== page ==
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From Curt Arnold <carn...@apache.org>
Subject Re: newbie question
Date Fri, 17 Mar 2006 14:35:38 GMT

On Mar 17, 2006, at 7:56 AM, Gunter, Tony wrote:

> Might this also have unintended consequences, say if someone wanted to
> turn off all diagnostic logging on production?  Doesn't log4j provide
> the ability to execute maximum logging levels (including OFF)  
> across the
> entire hierarchy?

I'm not following your question or statement.  Changing a log  
configuration file should be secured since you could at least  
seriously degrade an applications performance by changing the  
logging.  Using a single logging hierarchy with a branch dedicated to  
business events doesn't buy you any more or less protection from  
malicious or unintentional changes in the logging configuration than  
having two independently configured hierarchies.  It is expected that  
those working directly with configuration files know what they are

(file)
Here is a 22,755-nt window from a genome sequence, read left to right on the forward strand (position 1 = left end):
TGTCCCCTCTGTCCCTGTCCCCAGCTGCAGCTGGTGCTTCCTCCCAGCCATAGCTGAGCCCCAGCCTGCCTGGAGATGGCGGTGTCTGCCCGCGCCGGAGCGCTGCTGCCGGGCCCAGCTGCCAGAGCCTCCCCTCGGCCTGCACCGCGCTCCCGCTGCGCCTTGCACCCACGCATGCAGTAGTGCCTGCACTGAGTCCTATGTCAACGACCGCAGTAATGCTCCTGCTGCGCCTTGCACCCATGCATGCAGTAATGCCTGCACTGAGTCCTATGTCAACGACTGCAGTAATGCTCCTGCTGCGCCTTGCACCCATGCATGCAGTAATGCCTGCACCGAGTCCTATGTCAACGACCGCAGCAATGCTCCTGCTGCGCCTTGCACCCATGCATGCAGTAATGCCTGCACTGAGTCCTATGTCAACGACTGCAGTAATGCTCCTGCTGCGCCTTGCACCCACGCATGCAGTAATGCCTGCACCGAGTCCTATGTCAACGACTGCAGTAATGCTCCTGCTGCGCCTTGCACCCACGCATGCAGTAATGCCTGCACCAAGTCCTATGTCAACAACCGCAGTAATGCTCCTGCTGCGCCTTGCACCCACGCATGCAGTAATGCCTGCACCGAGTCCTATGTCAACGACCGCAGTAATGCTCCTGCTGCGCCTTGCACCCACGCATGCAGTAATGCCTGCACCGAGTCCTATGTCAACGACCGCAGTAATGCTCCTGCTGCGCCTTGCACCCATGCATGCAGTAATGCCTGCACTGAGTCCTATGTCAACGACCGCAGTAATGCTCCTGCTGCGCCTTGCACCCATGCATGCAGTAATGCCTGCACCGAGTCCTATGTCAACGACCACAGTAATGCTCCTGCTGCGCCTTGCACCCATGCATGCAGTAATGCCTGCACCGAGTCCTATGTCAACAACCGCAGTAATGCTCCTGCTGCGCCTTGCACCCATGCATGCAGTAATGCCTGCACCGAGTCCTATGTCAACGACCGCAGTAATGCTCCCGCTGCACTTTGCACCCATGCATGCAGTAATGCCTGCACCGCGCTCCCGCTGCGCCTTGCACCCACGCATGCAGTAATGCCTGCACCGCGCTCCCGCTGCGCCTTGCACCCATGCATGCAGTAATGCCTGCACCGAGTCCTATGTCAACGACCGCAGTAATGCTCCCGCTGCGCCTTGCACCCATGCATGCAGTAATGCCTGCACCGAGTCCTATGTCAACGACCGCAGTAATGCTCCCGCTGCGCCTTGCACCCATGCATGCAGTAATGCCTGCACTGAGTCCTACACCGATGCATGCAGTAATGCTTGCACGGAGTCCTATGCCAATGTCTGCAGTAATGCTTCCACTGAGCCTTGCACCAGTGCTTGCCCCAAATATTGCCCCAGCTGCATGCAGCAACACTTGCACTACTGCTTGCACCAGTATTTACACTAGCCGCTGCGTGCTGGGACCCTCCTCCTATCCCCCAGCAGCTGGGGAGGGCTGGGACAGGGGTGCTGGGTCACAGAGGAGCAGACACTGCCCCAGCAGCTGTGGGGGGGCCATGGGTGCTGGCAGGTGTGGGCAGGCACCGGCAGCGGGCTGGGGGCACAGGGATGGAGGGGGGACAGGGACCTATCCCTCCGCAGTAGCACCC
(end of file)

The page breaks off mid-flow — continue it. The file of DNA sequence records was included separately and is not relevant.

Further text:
doing (particularly if the system is live).

If somebody wanted to turn off all diagnostic logging (and they had  
access rights to the logging configuration file), they would set the  
level of the root logger to OFF which would disable all diagnostic  
logging.  If a level had been set for business-events, it would  
override the inherited level from root and so would not be affected  
by the change to the root level.

Since this is phrased as "newbie question", I thought it would be  
better to suggest a common and widely used approach (one hierarchy  
with a branch for non-diagnostic logging) and discourage using a  
complicated and novel approach (multiple hierarchies) until you have  
more experience and a clear need.

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